And this is only the film's introduction, and this summary doesn't even begin to spoil the constant barrage of grotesquery and misery that follows.
If anything, The Weight's title is all too apt, as there is nothing light to the film. If there's one thing missing entirely, it's any sense of subtlety. The film is quite literally about "the weight" of the world, "the weight" that we all carry, particularly the poor, the downtrodden, the social outcasts, the geeks, and the freaks.
The Weight is the type of film where a mortician suffering from an extreme case of tuberculosis gets hammered at the morgue during his lunch break with his overweight female co-worker. A Korean imitation of Rain Dogs era Tom Waits croons in the background as the two attempt a drunken, awkward waltz while surrounded by nude corpses.
And there's a heavy David Lynch influence to the color palette and set dressings. The film oozes the same off-kilter tone as Lynch's most popular works, while it liberally borrows many of the same visual motifs as Blue Velvet, Twin Peaks, and Lost Highway.
The Weight is a film that wallows in filth and disparity while carrying a mordent obsession with the aberrant. On a surface level, The Weight could easily be accused of being pretentious art house misery porn.
This thing should have been perfect fodder for a brilliantly funny and scathing Boozie Movie review. I should have had a field day making ludicrous and offensive analogies to compare this to.
But I didn't loathe The Weight. Somehow, I absolutely loved it.
With every failed attempt I've previously made to write a summary for the film's story and structure, I found myself second guessing my opinion on it. By all means, on paper, this film reads as the type of obnoxious morbid curiosity I idolized in college and have since come to avoid. As I try to recount all of the horrible, over bearing things that take place within its short running time, I struggle with my admiration for it.
It would do both the film and its potential fans a disservice to provide a straight-arrow description of its story.
And even with its knock off Lynchian visuals, it's also one of the most daring, accomplished, and original films I've seen. Notice the placement for that period in that last sentence.
The Weight has not only already secured a place in my best of list for the year, but it may have just become one of my new favorite films of all time.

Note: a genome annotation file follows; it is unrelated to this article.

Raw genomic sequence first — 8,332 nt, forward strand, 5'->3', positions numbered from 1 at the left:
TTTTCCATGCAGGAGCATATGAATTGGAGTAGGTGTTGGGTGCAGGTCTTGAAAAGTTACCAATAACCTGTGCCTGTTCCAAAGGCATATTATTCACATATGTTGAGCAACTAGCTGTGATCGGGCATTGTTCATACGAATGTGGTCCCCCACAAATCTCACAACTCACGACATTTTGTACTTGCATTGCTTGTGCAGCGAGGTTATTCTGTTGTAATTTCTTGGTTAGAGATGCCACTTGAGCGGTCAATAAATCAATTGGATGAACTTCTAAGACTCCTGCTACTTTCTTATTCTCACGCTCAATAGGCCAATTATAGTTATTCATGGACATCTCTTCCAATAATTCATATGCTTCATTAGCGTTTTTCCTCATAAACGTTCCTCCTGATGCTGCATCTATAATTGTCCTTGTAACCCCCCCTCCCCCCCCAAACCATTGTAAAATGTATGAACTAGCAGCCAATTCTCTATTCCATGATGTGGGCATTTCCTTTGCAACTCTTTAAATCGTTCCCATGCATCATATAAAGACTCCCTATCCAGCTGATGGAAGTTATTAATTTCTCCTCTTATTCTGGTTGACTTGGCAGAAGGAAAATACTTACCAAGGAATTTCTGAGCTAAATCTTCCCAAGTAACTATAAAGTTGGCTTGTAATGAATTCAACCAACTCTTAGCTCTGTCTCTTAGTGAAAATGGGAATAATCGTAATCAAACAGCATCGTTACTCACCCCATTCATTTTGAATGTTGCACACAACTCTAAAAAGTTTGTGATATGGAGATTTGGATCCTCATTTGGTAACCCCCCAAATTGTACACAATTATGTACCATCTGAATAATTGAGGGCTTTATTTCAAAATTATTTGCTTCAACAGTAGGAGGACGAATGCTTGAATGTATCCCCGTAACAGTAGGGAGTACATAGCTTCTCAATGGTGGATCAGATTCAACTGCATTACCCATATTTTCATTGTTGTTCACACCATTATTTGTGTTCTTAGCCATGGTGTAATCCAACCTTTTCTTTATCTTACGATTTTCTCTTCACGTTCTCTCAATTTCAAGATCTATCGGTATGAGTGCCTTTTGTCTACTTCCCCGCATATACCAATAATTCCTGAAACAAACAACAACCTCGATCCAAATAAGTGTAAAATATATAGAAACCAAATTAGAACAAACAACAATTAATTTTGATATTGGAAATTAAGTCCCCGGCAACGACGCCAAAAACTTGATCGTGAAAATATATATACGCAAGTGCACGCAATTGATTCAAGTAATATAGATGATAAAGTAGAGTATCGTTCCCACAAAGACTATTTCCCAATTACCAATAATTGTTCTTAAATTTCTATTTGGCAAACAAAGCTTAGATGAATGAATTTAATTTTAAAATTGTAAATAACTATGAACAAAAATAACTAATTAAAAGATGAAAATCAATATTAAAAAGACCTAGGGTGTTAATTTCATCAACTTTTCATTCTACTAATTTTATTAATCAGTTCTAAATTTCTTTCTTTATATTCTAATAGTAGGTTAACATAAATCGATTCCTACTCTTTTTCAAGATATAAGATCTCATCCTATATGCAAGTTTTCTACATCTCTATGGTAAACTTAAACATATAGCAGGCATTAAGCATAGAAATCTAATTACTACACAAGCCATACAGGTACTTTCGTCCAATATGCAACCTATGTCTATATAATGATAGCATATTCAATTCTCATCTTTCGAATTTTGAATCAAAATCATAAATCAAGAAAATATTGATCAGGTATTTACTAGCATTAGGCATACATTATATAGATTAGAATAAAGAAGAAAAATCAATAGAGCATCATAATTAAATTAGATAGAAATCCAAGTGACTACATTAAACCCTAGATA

And yet, it's hard to easily recommend with any of the typical hyperbolic praise reserved for blogger reviews. It's definitely an acquired taste for the more adventurous viewer, but it stands as one of the most memorable and powerful films of the last few years.
As is often the case with getting involved in providing film festival coverage where you're watching five to seven films a day, everything has started to bleed together. As I sit down to write my reviews late into the night and early morning, even my scribbled notes taken during the screening are failing to inspire much reflection on what I've just watched.
But it's been four days and 20 some films later since I've viewed The Weight and it's continued to linger with me.
For better or for worse.
While the film may revolve around a lonely hump-backed mortician who props the morgue's corpses up as models for his figure paintings who's also involved in an incestuous relationship with his suicidal transgendered brother, the characters are never treated as side show geek acts. There's a legitimate empathy and sympathy towards the many pitiful misfits who populate The Weight. And there's a droll and surrealist, yet black as night, dark humor that brings levity to the punishing proceedings.
By all means, this film has no right to work as well as it does and yet I remained completely awe struck by it through and through.
But I worry it could have been the result of sleep deprivation and the remnants of THC in my system from the previous night.
In the final act, The Weight starts to teeter and threatens to veer off track, nearly derailing itself and becoming a major train wreck of catastrophic proportions. The ending is a vicious sucker punch to the stomach and I was shaking my head, having an inner monologue with the film, pleading for it to get off of the path that it had started to merrily skip along. I didn't want it to go where it went.
But it recklessly forged ahead, not giving a damn for the viewer. But it didn't betray my trust or insult me. This is not a Todd Solondz film that holds only cynical contempt for its audience.
The ending is rough but not unearned, bleak but not malicious.
Jeon Kyu-hwan's direction is remarkably confident and assured. The Weight is a shockingly polished and beautiful work that I would almost dare to call a masterpiece. And I think this review has already used up its adverb quota.
Beyond the Lynchian aesthetic, it's difficult to find another film to compare The Weight to. I would liken the experience to something such as Taxidermia, so if you were a fan of that, there's a possibility you'll be a fan of The Weight.
But for this jaded film critic, Jeon Kyu-hwan is a filmmaker to keep an eye out on. I only fear that The Weight is likely to never secure any type of distribution for the North American market. Outside of Fantasia, I'm not sure how anyone will even have to chance to experience it for themselves.